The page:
‘Outside bounds of law’ to question who lawyers defend, say Turkey’s bar associations
The arrest warrants issued against 60 legal professionals last week violate principles of evidence gathering, and not identifying lawyers with their clients as they do their jobs, Ankara Bar Association said in a press release on Monday.
The chief public prosecutor in the Turkish capital issued arrest warrants against 48 lawyers, 7 intern lawyers, 4 dismissed judges and one law school graduate on Friday, upon suspicion of terrorism.
The related investigation, simultaneously carried out in seven provinces, seeks to uncover lawyers’ ties to FETÖ, the name Turkey uses for followers of Islamic preacher Fethullah Gülen who Turkey maintains orchestrated the failed coup attempt of July 15, 2016.
“This could be a sham operation to give substance to the arguments put forth by (Turkish President Recep Tayyip Erdoğan) and feed a perception that FETÖ has a lawyers’ unit which engages in terrorist activity and poses a risk,” Human Rights Watch Turkey Rapporteur Emma Sinclair-Webb told journalism platform P24 on Monday.
Suspects stand accused of skewing investigations “in favour of FETÖ under the guise of lawyerly activity,” a statement by the Ankara prosecutor said. The lawyers are also accused of taking on clients upon orders from the group that Turkey deems a terrorist organisation.
“Lawyers cannot be identified with their clients,” Sinclair-Webb said, adding that Turkey has de facto removed the right to defence, and restricted the legal profession as a whole.
Constitutional law expert Kerem Altıparmak told P24 that lawyers could not be criminally responsible for defending a client, even if the client has lied under oath.
“If there is no claim that lawyers have directly been involved in violent acts, these allegations are just on their lawyerly activity,” Altıparmak said.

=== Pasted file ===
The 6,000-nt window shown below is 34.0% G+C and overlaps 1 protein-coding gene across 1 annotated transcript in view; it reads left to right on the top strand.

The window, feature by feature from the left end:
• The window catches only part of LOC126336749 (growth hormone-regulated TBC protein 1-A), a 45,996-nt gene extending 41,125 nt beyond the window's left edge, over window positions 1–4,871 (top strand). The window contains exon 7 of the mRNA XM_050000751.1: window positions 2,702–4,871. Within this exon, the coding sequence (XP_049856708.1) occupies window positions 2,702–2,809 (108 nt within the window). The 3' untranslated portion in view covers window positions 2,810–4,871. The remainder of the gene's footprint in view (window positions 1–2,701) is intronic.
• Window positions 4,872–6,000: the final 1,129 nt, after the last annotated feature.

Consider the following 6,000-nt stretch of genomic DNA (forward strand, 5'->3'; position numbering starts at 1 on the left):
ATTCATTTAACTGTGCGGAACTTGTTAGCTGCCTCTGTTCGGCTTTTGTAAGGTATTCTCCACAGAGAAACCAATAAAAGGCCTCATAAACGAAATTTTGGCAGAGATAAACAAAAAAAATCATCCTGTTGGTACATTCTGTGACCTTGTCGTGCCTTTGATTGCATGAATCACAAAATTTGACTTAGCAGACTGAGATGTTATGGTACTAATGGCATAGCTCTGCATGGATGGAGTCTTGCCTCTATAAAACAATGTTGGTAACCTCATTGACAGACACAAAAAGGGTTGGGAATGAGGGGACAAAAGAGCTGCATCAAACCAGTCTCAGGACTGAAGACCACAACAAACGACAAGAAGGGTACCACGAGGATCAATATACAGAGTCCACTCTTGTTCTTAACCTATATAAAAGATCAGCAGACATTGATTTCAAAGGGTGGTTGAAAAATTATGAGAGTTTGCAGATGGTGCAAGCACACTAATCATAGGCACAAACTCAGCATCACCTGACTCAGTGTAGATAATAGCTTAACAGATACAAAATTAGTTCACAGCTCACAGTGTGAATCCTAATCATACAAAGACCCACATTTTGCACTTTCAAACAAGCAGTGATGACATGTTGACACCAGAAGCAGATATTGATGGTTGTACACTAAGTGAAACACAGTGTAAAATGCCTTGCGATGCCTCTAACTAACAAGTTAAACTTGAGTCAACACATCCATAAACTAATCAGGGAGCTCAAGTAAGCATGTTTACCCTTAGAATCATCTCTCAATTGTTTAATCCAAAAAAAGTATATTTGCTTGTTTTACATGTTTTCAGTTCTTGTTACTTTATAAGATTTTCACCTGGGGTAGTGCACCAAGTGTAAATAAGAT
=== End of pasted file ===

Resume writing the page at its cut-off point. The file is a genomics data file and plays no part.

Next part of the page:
It is normal for lawyers to advise against their clients becoming informants, he added. “Lawyers can guide their clients as part of their job. You cannot launch an investigation on your own unless the client files a complaint over coercion, or something to that effect.”
In a joint statement, several lawyers’ associations - including the Lawyer Rights Group, Progressive Lawyers’ Association’s Istanbul chapter, Pro-freedom Democratic Lawyers, Contemporary Lawyers’ Group, and Principles First Contemporary Lawyers’ Group - denounced lawyers facing charges for choosing to represent certain clients, and said:
“Lawyers are professionals who are independent from any and all authority, and work as a public service independent of any one client. It is unacceptable to arrest and persecute lawyers for their professional activity.”
The midnight raids to arrest lawyers were meant to serve as intimidation for all lawyers, the statement said.
Bar associations in various provinces in Turkey, including western Izmir and eastern Batman, Van, Diyarbakır, Şanlıurfa, Gaziantep provinces issued condemnations on their social media accounts.
“We demand that all our colleagues detained for professional activity be released at once,” the Izmir Bar Association said in a tweet.
The detained lawyers were forced to reveal confidential information on their clients, and accused of crimes over their clients, Diyarbakır Bar Association said. “These operations aim to leave citizens without defendants,” it said in a statement.
The operations were an attempt to connect lawyers to terrorism, “following (Turkish President Recep Tayyip Erdoğan’s unfortunate statements on bars and lawyers,” Şanlıurfa Bar Association said in a tweet.
“The identification of lawyers with crimes their clients are accused of has become a systemic weapon against the defence as an institution,” Gaziantep Bar Association said.
Among the detained lawyers were a woman who had just given birth, and another who was eight-months pregnant, according to the Gaziantep Bar Association.
Some lawyers among the detainees had previously been acquitted of the same charges.
According to opposition lawmaker Ömer Faruk Gergerlioğlu, one of the lawyers was asked about a call to a florist during their interrogation. The lawyer told the police that the call to the florist was made for an imprisoned client’s wife on their wedding anniversary, Gergerlioğlu said.